Metcash Softens Weak Result With Buyback
Get More Commentary, Discussion & Market Information On -
Metcash shares jumped by almost 10% yesterday in early trading after it revealed a $125 million buyback that was designed to soften the blow from what was a weak result for the year to April 30.
The independent supermarkets group and hardware and liquor operator had already softened up the market to expect problems with news of the loss of a big contract in South Australia and goodwill impairment losses.
The buyback though took investors by surprise and the shares scooted up nearly 10% to a day’s high of $3.12 before investors took a deeper look at the 2017-18 result and concluded that it was full of weak sports.
So down went the shares and they ended with a day’s gain of 6 cents (instead of the 27 cent early rise) at $2.85.
The possibility of a buyback was first mentioned with the interim results last December and yesterday’s announcement at least have helped steady the shares and hopefully end the recent sell off.
The shares had dropped by around a quarter since late May in the wake of revelations that Drakes, a major South Australian independent supermarket chain, planned to move to a self-supply arrangement from mid-next year. The shares peaked at $3.68 on May 25.
Metcash aid sales across the IGA retail network declined 0.9% on a like-for-like basis for the 12 months ended April 30, 2018.
Metcash reported a bottomline loss of $149.5 million for the 12 months because of the impact of impairments of goodwill of $346 million (after tax) which had been previously announced. This compared with a net profit after tax of $171.9 million a year ago.
Underlying profit after tax was up $20.8 million (10.7%) to $215.6 million (before the impairment losses).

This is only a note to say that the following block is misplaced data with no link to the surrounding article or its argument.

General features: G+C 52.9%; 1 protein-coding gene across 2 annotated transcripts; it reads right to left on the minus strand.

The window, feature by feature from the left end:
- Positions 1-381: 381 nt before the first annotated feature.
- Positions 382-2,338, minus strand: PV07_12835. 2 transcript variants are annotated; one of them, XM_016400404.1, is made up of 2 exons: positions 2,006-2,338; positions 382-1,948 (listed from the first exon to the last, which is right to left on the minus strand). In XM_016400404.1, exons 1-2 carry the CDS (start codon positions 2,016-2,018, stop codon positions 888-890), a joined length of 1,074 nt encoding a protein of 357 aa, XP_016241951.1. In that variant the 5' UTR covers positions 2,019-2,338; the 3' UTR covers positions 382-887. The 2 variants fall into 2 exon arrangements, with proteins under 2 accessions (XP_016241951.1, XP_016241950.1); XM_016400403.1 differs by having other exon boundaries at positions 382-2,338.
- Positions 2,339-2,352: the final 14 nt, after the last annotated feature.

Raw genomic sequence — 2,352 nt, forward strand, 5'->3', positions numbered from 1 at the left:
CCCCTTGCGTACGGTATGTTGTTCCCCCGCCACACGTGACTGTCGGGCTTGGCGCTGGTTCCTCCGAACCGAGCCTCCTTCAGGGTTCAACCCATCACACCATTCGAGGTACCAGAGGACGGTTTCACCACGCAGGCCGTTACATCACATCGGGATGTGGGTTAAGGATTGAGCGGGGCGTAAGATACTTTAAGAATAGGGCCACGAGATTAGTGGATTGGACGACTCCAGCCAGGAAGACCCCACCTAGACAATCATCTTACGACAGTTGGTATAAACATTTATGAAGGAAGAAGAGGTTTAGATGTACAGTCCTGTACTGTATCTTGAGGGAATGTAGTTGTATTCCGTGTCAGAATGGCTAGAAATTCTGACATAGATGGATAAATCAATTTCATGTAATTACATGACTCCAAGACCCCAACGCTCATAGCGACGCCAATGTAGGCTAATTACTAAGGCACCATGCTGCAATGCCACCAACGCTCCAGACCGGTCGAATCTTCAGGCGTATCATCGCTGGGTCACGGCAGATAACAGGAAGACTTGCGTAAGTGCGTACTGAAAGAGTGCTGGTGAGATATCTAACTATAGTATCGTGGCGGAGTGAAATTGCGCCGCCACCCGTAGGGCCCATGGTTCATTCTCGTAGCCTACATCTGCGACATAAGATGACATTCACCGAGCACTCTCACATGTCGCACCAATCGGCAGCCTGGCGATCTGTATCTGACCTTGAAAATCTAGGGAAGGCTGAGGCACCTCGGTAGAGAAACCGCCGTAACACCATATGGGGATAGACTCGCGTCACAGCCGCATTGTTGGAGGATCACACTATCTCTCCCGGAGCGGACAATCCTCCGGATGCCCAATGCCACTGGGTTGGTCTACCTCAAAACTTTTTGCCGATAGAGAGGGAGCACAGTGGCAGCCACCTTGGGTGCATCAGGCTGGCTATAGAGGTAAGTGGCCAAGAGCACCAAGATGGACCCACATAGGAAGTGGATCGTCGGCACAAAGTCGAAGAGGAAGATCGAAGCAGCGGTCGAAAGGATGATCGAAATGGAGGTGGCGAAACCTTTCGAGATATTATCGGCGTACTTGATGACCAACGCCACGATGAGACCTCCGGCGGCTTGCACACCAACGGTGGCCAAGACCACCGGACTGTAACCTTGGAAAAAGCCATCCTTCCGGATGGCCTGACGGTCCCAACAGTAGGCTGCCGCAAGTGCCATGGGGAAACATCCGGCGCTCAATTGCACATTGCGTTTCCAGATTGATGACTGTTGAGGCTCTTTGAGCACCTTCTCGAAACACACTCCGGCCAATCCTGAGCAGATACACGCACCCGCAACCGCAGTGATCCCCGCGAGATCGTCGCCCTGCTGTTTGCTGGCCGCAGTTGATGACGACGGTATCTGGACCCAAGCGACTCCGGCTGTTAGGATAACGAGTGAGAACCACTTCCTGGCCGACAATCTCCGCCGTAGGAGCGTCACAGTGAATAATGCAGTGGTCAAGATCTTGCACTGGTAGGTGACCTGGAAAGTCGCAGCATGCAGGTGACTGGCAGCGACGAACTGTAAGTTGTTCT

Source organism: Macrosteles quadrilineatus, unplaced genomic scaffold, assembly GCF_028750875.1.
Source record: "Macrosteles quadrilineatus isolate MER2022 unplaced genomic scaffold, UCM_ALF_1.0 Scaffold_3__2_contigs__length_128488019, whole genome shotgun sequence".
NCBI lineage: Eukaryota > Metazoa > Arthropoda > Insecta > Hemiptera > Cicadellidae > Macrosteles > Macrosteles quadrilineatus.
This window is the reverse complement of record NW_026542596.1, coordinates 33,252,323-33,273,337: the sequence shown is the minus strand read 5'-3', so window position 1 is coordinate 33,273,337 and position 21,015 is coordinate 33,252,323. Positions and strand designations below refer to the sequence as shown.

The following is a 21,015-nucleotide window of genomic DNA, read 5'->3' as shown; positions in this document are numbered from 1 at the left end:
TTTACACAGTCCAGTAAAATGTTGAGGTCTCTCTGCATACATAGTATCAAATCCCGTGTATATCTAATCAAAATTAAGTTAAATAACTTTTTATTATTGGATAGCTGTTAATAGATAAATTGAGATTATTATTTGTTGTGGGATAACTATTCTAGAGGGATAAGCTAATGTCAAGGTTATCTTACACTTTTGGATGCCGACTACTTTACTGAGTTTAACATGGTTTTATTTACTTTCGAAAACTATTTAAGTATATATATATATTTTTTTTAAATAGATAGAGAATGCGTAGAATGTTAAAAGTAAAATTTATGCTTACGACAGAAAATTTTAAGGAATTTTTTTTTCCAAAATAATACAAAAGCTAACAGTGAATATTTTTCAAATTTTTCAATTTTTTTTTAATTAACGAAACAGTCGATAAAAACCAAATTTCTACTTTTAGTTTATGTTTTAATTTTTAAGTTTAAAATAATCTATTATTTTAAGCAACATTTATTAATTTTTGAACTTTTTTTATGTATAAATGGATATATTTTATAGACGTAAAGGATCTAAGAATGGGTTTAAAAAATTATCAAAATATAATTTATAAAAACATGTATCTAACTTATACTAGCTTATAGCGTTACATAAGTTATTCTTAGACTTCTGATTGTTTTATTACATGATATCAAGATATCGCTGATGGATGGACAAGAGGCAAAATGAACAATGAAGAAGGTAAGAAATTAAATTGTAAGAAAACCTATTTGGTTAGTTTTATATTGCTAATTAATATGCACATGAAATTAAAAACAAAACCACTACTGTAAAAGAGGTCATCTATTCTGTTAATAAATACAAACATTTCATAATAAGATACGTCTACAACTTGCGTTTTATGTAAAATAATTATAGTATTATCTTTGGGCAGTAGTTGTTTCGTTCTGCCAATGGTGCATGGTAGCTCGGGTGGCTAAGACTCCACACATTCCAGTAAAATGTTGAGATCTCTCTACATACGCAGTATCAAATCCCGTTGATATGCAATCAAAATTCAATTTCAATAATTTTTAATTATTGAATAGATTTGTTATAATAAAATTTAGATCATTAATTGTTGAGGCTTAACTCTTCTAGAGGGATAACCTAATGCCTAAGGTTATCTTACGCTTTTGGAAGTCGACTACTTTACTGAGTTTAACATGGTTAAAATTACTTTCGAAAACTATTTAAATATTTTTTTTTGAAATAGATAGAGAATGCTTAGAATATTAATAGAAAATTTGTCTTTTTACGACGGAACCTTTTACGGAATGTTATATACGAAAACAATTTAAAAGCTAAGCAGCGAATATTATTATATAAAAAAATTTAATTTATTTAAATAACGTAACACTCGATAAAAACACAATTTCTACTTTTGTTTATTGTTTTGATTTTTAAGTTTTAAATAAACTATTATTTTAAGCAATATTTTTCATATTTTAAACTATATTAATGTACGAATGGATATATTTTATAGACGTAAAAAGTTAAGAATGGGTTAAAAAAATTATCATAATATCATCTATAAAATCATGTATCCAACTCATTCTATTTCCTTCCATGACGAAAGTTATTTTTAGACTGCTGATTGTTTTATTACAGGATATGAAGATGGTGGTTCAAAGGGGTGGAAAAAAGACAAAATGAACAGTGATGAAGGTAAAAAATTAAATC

Total food sales at Metcash fell 1.2% to $8.9 billion, but liquor sales were up 5.7% to $3.47 billion.
Group earnings before interest and tax (EBIT) rose more than 9% to $332.7 million, mainly driven by earnings growth in the hardware operations following the acquisition of Home Timber and Hardware (HTH)- hardware EBIT up $20.5 million to $69.0 million– thanks to the full year of HTH earnings and $20 million of cost savings.
Final dividend is 7 cents a share for a full year payment of 13 cents. That’s up from 4.5 cents for 2016-17 when the company resumed paying dividends with the 4.5 cents a share final. Previously it had not paid dividends for three years.
Shareholders in the buyback will get the 7 cents a share final.
Glenn Dyer has been a finance journalist and TV producer for more than 40 years. He has worked at Maxwell Newton Publications, Queensland Newspapers, AAP, The Australian Financial Review, The Nine Network and Crikey.
At the AFR he was a finance writer, Finance Editor, News Editor and Chief of Staff. At the Nine Network he was supervising producer of Business Sunday for more than 16 years. He has also written for other online and analogue print publications here and overseas.